HP spy case suggests U.S. has bought ticket to `Brazil'

Gilliam's movie prophesied bungling, snooping, torture

October 01, 2006|By Dan Fesperman | Dan Fesperman,SPECIAL TO THE SUN

The biggest shock about all the spying that has been going on at Hewlett-Packard is that everyone finds it so shocking. After all, the company was only taking its cues from a White House that has decreed that anything goes when it comes to maintaining security.

Want to steal phone records? Go ahead. Need to snoop and spy? Please do. No court order required, much less an act of Congress. Only those with something to hide need worry, right? Presumably the next item on HP's agenda would have been torture - excuse me, make that "robust interrogation."

If the president condones it, then how could it be wrong? If that seems an overly bleak assessment of our national ethos, it's not as if we weren't warned. In fact, one our more vivid and humorous warnings was issued in 1985, way back when Osama bin Laden and Saddam Hussein were still accepting our dollars and handshakes.

It came in the form of a wild film called Brazil, a dark comedy from director Terry Gilliam, who cut his teeth on satire as part of the Monty Python gang. To view it today is to behold an eerily dead-on caricature of the world we now inhabit, or will inhabit soon if trends continue.

It's all there - the electronic snooping and eavesdropping, the ready acceptance of torture, the roundup and detention of the wrong suspects. The excessive tactics are blithely accepted by a public that is too busy shopping, watching television and obsessing over cosmetic surgery to object. Besides, the government keeps reassuring everyone that it's all for the sake of fighting "the terrorists."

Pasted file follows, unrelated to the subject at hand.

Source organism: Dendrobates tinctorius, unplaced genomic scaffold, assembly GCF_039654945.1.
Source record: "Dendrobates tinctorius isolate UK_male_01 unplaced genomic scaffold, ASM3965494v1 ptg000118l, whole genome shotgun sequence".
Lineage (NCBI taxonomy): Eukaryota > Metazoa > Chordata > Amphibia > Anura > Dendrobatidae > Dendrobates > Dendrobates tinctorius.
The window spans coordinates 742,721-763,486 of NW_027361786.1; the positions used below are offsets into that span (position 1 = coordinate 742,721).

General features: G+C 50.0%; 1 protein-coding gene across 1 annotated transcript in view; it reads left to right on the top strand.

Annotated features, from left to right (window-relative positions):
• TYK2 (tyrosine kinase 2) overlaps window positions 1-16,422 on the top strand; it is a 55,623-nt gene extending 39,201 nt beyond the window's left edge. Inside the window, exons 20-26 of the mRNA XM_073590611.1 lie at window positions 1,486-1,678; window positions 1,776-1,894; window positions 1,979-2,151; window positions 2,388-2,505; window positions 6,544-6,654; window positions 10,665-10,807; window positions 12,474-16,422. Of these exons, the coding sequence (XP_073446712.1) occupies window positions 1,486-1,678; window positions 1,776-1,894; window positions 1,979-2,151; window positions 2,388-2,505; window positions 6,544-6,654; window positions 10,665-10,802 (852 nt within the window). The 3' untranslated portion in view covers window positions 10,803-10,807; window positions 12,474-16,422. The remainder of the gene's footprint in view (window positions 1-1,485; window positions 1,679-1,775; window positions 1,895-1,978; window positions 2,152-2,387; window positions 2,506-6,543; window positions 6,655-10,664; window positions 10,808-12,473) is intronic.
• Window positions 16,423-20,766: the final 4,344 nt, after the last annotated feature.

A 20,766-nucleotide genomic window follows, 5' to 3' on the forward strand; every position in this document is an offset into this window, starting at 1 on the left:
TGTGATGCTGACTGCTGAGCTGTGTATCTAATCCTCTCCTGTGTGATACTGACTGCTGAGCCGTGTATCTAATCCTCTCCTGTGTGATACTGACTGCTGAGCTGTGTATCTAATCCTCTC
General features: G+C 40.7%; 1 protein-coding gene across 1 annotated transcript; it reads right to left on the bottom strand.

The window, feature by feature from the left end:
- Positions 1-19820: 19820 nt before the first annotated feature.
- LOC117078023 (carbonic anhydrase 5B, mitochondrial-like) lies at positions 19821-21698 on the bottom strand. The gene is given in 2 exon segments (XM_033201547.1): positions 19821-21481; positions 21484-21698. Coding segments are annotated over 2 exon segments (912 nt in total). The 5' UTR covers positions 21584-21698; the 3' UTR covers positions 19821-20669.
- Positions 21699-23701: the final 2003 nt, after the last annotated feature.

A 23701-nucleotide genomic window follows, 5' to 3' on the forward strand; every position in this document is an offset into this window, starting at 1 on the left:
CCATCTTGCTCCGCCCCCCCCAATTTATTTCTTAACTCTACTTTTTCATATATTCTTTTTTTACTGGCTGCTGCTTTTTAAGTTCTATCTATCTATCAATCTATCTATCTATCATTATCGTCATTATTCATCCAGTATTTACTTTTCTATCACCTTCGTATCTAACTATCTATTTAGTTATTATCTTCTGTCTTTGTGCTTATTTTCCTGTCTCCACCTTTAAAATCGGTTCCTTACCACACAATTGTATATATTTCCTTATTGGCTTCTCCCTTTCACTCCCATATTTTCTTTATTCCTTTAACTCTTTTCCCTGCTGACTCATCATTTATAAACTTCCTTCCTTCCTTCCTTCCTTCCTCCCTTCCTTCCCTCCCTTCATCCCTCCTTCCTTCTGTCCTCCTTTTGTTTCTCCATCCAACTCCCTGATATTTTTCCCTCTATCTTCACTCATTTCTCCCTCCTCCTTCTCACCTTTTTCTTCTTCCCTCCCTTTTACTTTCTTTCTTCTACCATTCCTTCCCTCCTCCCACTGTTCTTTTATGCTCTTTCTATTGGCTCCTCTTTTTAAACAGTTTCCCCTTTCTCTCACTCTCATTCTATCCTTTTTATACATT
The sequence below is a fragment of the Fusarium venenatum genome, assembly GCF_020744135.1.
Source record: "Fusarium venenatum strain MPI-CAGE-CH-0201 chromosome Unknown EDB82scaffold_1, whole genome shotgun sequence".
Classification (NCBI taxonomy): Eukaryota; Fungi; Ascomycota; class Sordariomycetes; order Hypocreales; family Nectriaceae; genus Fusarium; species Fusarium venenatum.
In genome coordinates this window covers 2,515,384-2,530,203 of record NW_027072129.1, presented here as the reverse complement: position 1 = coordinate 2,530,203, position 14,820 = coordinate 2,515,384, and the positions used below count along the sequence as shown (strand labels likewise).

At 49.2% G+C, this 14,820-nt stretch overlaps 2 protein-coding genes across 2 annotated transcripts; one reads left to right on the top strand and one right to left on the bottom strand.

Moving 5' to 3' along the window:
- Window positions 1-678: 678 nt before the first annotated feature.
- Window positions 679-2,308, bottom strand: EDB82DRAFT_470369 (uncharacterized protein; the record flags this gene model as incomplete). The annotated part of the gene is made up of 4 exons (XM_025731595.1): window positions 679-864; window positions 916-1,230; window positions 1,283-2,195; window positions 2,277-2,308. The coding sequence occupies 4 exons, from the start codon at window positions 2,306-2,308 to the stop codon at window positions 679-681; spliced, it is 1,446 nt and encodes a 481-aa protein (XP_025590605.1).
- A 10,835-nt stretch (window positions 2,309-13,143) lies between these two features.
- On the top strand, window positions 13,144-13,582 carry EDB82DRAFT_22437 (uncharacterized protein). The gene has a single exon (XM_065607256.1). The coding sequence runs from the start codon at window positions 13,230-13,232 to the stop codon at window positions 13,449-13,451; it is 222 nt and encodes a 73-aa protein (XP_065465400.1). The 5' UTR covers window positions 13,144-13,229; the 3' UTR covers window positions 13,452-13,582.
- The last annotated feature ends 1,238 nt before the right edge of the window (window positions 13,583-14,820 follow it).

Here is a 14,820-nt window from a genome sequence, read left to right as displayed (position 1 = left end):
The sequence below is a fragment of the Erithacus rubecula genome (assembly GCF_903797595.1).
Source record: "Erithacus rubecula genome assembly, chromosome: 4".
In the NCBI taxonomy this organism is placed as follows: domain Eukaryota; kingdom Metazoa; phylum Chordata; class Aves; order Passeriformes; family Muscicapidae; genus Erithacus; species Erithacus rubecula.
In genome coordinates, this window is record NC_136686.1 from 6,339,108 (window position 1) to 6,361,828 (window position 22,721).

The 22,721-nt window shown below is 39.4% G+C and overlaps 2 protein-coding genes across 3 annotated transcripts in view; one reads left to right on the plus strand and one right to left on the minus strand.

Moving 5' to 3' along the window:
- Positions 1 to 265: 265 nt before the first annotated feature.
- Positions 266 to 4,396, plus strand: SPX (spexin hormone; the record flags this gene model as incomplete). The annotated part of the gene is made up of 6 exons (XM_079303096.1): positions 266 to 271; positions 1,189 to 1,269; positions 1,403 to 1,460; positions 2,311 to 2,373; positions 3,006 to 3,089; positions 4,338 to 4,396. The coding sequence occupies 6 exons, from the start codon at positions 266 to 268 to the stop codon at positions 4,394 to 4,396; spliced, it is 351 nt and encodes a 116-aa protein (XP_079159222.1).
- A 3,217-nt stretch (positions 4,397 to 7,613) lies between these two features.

Meanwhile, bombs keep going off, the cities are crumbling, the skies are clouding over with pollution, and the security bureaucracy (symbolized throughout by some rather cumbersome and insidious ductwork) has become so clumsily inefficient and smugly self-congratulatory that one half-expects a smiling George W. Bush to stroll in for a cameo, in which he announces, "Brownie, you're doing a heck of a job!" before continuing merrily on his way.

Even the government's perky little rallying cry which pops up from time to time - "We're all in it together!" - sounds an awful lot like "United We Stand."

The disturbing parallels hit you from the get-go. An early scene is set amid a frenzy of Christmas shopping (including is a sign for a group called "Consumers for Christ," which sounds like something Fox News personality John Gibson would have dreamed up just last year).

At the center of the shopping chaos, but ignored by one and all, are television screens on which the nation's Minister of Information, a jovial dolt named Mr. Helpmann, is attempting to explain the mind-set of the terrorists: "A ruthless minority of people seems to have forgotten certain good old-fashioned virtues," he says. "They just can't stand seeing the other fellow win."

No, he does not go on to say, "They are thrown into panic at the sight of an old man pulling the election lever," but he easily could have.

Minister Helpmann then switches to Dick Cheney's "Death-Throes-of-the-Insurgency" mode, by claiming that not only is the government winning its war, but that the terrorists "are nearly out of the game."

The interviewer expresses skepticism, saying incredulously, "But the [terrorist] bombing campaign is now in its 13th year?"

"Beginner's luck!" Minister Helpmann guffaws.

From there, it only gets better. Or worse, if you think too hard about the movie's truths. Either way, at least you get some laughs.

Dan Fesperman is a Sun reporter on a leave of absence and a novelist. His most recent book is "The Prisoner of Guantanamo."

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